The Dow tumbles more than 400 points

Irving Hamilton
October 11, 2018

Many stock-market observers pin the start of the current bull market, the longest since World War II, at March 9, 2009. The Russell 2000 index of smaller-company stocks shed 37 points, or 2.3 percent, to 1,584.

Sears Holdings plunged 32 percent after the Wall Street Journal said the debt-laden retailer was preparing for a possible bankruptcy.

Technology shares tumbled on fears of slowing demand, while bond yields ended lower after seeing multi-year highs earlier this week.

This time around, strong economic data anxious bond investors, who sent the benchmark yield on Tuesday to 3.261 per cent, the highest since early May 2011. The two-year yield rose to 2.89 percent from 2.87 percent, and the 30-year yield climbed to 3.39 percent from 3.37 percent.

Treasury yields rose again, tempting more investors away from stocks. The most recent, starting in 2007, lasted about 2 1/2 years, though it took another four for the bull market to exceed highs reached in 2007. Concerns about consumer spending have also led to jitters about USA companies as they prepare to unveil results for the third quarter of the year over the coming weeks. Snap, the parent company of the messaging app Snapchat, fell 4.8pc and sank to a new all-time low.

Oil firms Hess Corp and Marathon Oil fell around 7 per cent as Chevron dropped 3 per cent ahead of the third-quarter earnings season.

MSCI's gauge of stocks across the globe fell percent, its biggest single-day fall since February.

Sears has closed hundreds of stores and sold several famous brands or put them on the block as it sees more customers abandon its stores.

Tech-related stocks were the biggest decliners, the sector shedding 4.0 per cent following an overnight U.S. session in which tech was badly hit, but the heavyweight financial and materials sectors were also deep underwater.

Massive pipeline explosion in BC risks Washington natural gas shortage
Later in the night, the evacuation zone was reduced to one kilometre and residents were able to return home, CTV reports . Several homes were evacuated after a pipeline ruptured and caused a large fire near Prince George, B.C.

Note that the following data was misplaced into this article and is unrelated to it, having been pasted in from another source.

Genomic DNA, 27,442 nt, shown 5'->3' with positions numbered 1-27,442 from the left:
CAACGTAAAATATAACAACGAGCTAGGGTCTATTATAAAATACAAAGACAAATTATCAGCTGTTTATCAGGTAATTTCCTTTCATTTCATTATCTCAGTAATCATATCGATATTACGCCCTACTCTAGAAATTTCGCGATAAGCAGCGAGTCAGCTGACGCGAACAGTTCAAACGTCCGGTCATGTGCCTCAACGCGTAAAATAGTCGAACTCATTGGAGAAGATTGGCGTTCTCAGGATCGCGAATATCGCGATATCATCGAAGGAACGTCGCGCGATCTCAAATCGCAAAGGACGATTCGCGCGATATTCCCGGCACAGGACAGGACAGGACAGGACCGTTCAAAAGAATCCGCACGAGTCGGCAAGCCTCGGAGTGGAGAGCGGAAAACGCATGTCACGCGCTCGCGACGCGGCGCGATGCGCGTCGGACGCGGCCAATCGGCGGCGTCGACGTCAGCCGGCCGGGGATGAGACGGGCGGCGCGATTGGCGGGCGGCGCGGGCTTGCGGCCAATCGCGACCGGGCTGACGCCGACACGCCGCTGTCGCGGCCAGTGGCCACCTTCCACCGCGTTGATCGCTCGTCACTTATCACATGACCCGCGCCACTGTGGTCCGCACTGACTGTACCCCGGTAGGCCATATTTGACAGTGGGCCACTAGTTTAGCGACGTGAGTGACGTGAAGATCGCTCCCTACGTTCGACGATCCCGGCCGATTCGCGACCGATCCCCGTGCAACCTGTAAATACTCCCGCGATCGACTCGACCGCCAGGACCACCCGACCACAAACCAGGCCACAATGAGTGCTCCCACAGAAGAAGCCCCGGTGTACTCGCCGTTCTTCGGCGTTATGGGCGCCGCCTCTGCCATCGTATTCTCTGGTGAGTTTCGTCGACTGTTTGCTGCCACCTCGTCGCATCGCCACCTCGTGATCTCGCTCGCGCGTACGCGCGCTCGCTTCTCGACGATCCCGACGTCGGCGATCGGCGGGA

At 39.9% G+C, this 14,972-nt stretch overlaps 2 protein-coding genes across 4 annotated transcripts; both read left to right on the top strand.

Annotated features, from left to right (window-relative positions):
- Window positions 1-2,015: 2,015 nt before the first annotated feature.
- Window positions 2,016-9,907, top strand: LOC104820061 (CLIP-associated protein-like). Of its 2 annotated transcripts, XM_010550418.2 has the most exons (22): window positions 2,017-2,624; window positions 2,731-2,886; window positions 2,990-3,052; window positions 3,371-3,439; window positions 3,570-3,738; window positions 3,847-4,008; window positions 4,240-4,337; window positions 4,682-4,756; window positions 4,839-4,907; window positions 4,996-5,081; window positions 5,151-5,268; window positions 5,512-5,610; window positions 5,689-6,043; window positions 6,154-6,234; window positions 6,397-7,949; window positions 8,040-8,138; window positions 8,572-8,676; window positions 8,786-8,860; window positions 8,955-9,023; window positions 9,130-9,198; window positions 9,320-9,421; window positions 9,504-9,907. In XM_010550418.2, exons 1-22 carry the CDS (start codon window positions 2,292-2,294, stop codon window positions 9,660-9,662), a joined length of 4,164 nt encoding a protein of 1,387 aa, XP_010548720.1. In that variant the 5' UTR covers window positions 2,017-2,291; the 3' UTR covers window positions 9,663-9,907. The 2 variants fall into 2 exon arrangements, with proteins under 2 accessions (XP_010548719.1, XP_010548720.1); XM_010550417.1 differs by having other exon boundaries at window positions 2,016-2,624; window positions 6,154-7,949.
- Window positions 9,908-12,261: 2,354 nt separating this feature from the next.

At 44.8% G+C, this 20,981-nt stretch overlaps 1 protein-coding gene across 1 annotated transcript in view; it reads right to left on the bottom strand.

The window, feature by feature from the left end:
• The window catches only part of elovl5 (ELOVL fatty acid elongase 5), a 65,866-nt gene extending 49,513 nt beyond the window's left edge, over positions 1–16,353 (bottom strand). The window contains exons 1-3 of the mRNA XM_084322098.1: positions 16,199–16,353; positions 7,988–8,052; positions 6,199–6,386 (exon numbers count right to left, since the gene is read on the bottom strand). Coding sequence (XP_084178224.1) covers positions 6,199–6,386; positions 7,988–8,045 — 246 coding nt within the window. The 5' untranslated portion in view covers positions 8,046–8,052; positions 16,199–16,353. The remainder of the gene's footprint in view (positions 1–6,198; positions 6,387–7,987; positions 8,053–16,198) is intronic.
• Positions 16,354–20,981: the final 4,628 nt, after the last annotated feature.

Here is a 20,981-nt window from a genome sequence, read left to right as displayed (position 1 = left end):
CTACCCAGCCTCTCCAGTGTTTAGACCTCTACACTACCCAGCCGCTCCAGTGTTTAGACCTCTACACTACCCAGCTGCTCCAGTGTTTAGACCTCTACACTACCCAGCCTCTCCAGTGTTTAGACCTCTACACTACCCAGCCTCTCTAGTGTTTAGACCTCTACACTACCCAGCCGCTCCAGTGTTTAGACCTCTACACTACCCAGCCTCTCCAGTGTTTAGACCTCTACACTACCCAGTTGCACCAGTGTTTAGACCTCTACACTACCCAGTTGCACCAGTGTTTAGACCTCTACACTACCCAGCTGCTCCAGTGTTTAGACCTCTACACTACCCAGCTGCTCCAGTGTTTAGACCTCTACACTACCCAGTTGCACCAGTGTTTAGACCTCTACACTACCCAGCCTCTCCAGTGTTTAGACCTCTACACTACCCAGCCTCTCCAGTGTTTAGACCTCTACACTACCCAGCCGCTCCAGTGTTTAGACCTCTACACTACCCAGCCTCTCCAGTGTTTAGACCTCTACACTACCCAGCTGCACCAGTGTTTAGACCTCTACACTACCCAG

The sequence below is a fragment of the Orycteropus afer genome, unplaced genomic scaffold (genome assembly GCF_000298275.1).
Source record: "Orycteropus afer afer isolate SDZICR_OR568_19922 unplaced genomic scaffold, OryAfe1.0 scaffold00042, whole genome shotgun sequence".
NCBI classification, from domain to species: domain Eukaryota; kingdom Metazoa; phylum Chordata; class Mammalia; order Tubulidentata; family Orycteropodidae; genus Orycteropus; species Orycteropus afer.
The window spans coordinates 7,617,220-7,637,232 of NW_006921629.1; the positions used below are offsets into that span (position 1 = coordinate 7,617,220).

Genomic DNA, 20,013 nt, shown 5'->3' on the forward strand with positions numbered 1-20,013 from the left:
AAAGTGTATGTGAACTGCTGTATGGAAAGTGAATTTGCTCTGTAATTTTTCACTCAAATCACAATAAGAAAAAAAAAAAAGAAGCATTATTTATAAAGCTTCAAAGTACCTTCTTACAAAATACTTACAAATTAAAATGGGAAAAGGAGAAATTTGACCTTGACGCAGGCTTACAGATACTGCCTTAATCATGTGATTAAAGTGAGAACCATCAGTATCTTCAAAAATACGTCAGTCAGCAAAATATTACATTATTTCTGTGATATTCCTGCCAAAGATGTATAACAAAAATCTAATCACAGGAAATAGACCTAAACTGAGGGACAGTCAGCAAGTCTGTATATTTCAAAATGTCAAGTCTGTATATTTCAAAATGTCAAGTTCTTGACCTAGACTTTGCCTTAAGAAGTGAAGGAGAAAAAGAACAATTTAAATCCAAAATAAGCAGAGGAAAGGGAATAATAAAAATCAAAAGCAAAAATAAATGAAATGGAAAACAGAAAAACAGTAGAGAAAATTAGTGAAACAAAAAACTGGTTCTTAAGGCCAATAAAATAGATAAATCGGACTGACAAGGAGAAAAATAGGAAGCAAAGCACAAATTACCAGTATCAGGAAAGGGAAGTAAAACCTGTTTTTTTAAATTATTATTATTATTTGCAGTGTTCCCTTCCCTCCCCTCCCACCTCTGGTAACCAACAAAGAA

The biggest driver for the market over the past week has been interest rates, which began spurting higher following several encouraging reports on the economy. Brent crude, the worldwide standard, lost 2.2 percent to $83.09 a barrel in London.

Benchmark U.S. 10-year Treasury notes rose late in the day, pushing yields down to 3.1931 percent. The Fed has predicted that unemployment will remain below 4 percent through 2020 and inflation is expected to track around 2 percent, conditions that Federal Reserve chief Jerome H. Powell called "remarkably positive". Silver dipped 0.5 percent to $14.33 an ounce.

USA gold futures settled up $1.9, or 0.16 percent, at $1,193.4.

The dollar index fell 0.17 percent, with the euro up 0.25 percent to $1.1518. The Nasdaq composite fell 152 points, or 2 percent, to 7,585.

Japan's Nikkei 225 added 0.2 per cent, South Korea's Kospi dropped 1.1 per cent and the Hang Seng in Hong Kong gained 0.1 per cent.

But historically, a monthly move of one to two deviations, or 20 to 40 basis points now, would result in flat S&P 500 returns.

The CAC 40 in France dropped 1.5 percent, Germany's DAX lost 1.2 percent and the FTSE 100 in London slipped 0.4 percent.

Stocks from emerging markets were also hard hit. Brazil's Bovespa lost 2.5 per cent and the Merval in Argentina sank 2.2 per cent.

CURRENCIES: The dollar held steady at 113.05 Japanese yen. The British pound rose to $1.3197 from $1.3146.

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